There are some mega church pastors who have been taking a stand in an effort to re-introduce the Biblical Jesus to their congregations. These New Evangelicals feel that fundamentalism has lost track of the heart of Christianity. Rick Warren of Purpose Driven Life is a great example. He said, “”I deeply believe that if we as evangelicals remain silent and do not speak up in defense of the poor, we lose our credibility and our right to witness about God’s love for the world,”. Rob Bell is another who has written “Love Wins: A Book About Heaven, Hell, and the Fate of Every Person Who Ever Lived” where he suggests that the Biblical Jesus didn’t consign non-Christians to hell.
The backlash from Christian Conservatives has been harsh. These new prophets of the Biblical Jesus have been called everything from false teachers to servants of the devil, but that’s not surprising. Jesus teaching was difficult for the religious establishment to accept during his time too because it required his followers to change their lives. Some were willing to do that, and others, particularly those who had great wealth or great political power were not.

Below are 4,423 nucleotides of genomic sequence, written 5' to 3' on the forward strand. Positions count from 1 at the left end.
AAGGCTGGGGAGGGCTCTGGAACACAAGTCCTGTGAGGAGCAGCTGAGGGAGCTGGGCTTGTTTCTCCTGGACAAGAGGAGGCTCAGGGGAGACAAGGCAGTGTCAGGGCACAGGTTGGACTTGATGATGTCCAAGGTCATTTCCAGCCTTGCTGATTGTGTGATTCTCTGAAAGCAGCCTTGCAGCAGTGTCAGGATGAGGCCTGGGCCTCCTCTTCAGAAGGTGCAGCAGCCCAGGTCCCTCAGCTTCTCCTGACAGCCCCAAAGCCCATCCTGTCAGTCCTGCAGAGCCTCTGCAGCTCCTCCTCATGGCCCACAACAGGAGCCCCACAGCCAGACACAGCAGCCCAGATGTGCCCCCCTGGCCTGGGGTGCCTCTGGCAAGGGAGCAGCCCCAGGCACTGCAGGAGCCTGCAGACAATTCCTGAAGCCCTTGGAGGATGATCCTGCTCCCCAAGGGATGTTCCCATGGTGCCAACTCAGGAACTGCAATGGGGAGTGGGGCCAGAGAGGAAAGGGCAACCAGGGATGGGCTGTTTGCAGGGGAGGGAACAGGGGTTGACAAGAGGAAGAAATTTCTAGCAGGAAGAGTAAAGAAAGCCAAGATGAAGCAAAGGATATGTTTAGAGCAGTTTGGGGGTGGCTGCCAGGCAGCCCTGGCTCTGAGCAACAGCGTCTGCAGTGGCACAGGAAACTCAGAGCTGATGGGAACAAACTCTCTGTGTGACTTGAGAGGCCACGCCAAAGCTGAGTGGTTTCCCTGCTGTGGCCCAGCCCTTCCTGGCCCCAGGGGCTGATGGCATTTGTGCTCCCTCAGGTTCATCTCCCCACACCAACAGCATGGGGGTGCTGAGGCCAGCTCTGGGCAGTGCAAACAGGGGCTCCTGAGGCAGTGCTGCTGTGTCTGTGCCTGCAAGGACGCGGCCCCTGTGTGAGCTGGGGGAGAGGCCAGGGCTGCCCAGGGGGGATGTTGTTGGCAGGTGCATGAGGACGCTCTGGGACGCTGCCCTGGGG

Christian Conservatives have every right to live their lives in whatever way they choose. They can support corporate greed, militarism, the death penalty, and gun violence while opposing food stamps, welfare, early childhood education, and healthcare for the poor. They can also justify those political positions as fiscally prudent or socially responsible. They can talk about the value or personal responsibility, the wisdom of the marketplace, and the folly of big government. In this country they can embrace all of the aspects of political conservatism without fear of reprisal.
Where they mislead themselves and the rest of the country, however, is when they call themselves Christian.